However, with the advent of IGRT and volumetric modulated arc therapy (VMAT) (like RapidArc, SmartArc, HybridArc) couch tops designed specifically to accommodate these modalities have been manufactured, notably with no supporting iron rails and metal components. Currently available couches include: Sinmed Mastercouch (Sinmed, Reeuwijk, The Netherlands), Siemens IGRT carbon fiber tabletop, MED-TEC (USA) couch, BrainLAB imaging couch top, iBEAM Evo couch top EP (Medical Intelligence, Germany), Contesse tabletop (Candor Aps, Denmark) Kvue IGRT couch top (Qfix Avondale, PA, USA) and Dignity Airplate (Oncolog Medical AB, Uppsala, Sweden). These new imaging carbon fiber couch tops are thicker than the traditional tennis racquet and hence may have clinically significant photon attenuation. The attenuation properties of some of these imaging carbon fiber couches have already been evaluated by a few authors[11–13, 16, 17]. Njeh et al. reported that for normal incidence, a beam attenuation of 3.4% to 4.9% for 6 MV photon and 0% to 0.7% for 18 MV photons for the BrainLAB ICT was observed. Spezi and Ferri evaluated a Siemens IGRT tabletop and found that for a 10 cm × 10 cm field size, a 6 MV photon was attenuated by 2.1%. Gillis et al. evaluated the Sinmed Mastercouch and revealed 1.5% attenuation for 5 cm × 5 cm field size for both 6 MV and 18 MV photons. Independently, McCormack et al. also documented 2.2% 6 MV photon beam attenuation for Sinmed Posisert couch for direct incidence of 10 cm × 5 cm field size. It is therefore apparent that, some form of correction has to be applied for patient treatment planning with posterior beams (beams passing through the couch) to avoid unacceptable under dosage of the target. It has been suggested that this can be done either by using correction factors or model the couch in the treatment planning system[19–23]. Mihaylov et al. have proposed an approach to model the ICT in Pinnacle3 treatment planning system. However, there is no independent study validating the models in both Pinnacle3 and the iPlan RT Dose treatment planning systems.
The objective of the current study was therefore to:
Model the BrainLAB imaging couch top (ICT) in Philips Pinnacle3 (Philips Medical systems, Fitchburg, WI, USA) treatment planning system.
Validate the modeling of the BrainLAB imaging couch top (ICT) in the BrainLAB iPlan RT Dose (BrainLAB, Heimstetten, Germany) treatment planning system.
Evaluate the magnitude of the loss of skin sparing using the modeled couch.
BrainLAB’s imaging couch top
BrainLAB’s imaging couch top (ICT) is a carbon fiber radiation therapy table (figure 1). It has carbon fiber plates sandwiched with a plastic foam core. Its carbon fiber construction ensures that no metal parts are used in the entire treatment area. BrainLAB’s ICT is 53 cm wide at the top, 42 cm wide at the bottom, 200 cm long, and has a 5 cm thickness of which 0.2 cm (per plate) is made up of carbon fiber. It weighs 11.9 kg and can hold a maximum load of 185 kg. There are also couch extensions (headrest) (53 cm × 23 cm × 2 cm) and ICT frameless extension (53 cm × 41.5 cm × 2 cm) (Figure 1). The thickness of the carbon fiber extension is 2 mm for the top layer and 0.75 mm for the bottom layer. The photon attenuations through the headrest and the frameless extension have been shown to be insignificant. Hence they are not included in this study. The entire ICT is designed for remote robotic control capability with 6 degrees of movements including pitch, roll and yaw.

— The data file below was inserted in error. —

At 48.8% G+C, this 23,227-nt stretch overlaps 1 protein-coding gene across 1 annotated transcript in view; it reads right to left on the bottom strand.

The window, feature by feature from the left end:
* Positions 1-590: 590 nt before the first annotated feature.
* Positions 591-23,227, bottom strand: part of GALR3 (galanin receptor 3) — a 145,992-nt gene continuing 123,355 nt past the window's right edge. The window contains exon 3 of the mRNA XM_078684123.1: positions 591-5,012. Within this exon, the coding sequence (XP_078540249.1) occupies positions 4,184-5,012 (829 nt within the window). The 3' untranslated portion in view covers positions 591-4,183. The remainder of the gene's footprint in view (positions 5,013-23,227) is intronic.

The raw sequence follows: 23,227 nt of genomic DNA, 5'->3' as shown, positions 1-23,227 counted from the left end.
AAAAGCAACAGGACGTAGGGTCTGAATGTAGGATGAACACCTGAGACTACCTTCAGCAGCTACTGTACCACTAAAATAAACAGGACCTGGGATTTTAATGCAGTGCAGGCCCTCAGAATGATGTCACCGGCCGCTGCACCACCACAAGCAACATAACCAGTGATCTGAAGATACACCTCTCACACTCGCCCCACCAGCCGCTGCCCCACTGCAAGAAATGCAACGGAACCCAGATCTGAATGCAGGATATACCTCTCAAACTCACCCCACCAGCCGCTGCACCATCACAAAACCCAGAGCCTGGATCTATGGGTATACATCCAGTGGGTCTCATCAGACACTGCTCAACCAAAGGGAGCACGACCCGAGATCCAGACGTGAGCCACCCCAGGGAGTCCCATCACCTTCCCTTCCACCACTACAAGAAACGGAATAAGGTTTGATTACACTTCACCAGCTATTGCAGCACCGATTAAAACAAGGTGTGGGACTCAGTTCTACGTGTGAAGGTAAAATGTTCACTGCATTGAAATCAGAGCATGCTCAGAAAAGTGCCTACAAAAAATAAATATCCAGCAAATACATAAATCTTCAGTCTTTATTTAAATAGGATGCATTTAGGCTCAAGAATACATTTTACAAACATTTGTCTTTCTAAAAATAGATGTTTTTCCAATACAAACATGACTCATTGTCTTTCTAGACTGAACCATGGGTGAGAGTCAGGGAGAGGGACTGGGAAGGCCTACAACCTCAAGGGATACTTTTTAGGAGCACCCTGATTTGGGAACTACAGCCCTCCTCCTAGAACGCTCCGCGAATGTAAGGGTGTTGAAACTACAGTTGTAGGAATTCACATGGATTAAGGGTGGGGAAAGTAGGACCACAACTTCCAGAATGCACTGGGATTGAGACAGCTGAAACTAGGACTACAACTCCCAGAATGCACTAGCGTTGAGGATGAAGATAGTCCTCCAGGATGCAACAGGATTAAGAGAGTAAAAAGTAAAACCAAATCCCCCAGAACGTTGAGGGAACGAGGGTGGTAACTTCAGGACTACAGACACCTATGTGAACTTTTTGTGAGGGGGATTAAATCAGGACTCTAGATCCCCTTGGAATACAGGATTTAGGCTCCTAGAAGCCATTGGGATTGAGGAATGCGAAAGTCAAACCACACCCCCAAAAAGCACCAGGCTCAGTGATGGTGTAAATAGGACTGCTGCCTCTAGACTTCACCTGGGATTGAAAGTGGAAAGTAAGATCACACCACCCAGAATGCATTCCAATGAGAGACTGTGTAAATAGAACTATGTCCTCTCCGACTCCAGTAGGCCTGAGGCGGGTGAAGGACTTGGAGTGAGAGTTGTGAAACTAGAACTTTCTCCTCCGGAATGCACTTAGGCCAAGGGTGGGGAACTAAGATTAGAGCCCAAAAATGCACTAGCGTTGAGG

Novalis Tx™ is the product of a joint venture between Varian Medical Systems (Palo Alto, CA, USA) and BrainLAB Inc (BrainLAB, Heimstetten, Germany), capable of providing stereotactic radiosurgery and radiotherapy. It is equipped with a 120 high definition multi-leaf collimator with 0.25 cm thick central leaves and 0.5 cm thick outer leaves. Novalis Tx™ is capable of producing 6 MV and up to 18 MV photons, with multiple electron energies. Its capabilities include BrainLAB ExacTrac with stereo X-ray and an on-board imager using cone beam CT.
Solid water was used for the dose verification measurement. Three slabs of solid water 30 cm × 30 cm was used, 2 outer slabs were 5 cm thick and the middle slab was 2 cm thick. The middle slab had a hole drilled in it, which allowed for the insertion of the ionization chamber. The hole was accurately drilled by Standard Imaging Co (Standard Imaging, Middleton, WI, USA) to accommodate an Exradin A12 ionization chamber. The depth of the ionization chamber was 1 cm from the surface of the 2 cm thick solid water slab. So the total depth to the center of the chamber for the experimental set up was 6 cm.
Modeling of the couch
The BrainLAB ICT couch is made of an outer and an inner shell. The couch was CT scanner and the data set was provided to us by BrainLAB Inc. The process of importing the couch into Pinnacle3 TPS version 8.0 and higher has been described in Philips application note 2009-01 rev1. We used the automatic contour creation using the CT data set provided to us by BrainLAB. We also have available the model based segmentation (MBS) module – an add-on to Pinnacle3 TPS. MBS is an automatic organ delineation tool that uses a triangular surface mesh to model an organ’s shape. The organ’s mesh is stored in the TPS model library and can be loaded at any stage of the planning process. So, the contoured couch model was created and added to the organ model library (Figure 2). Hence the couch model could be automatically used in future treatment plans.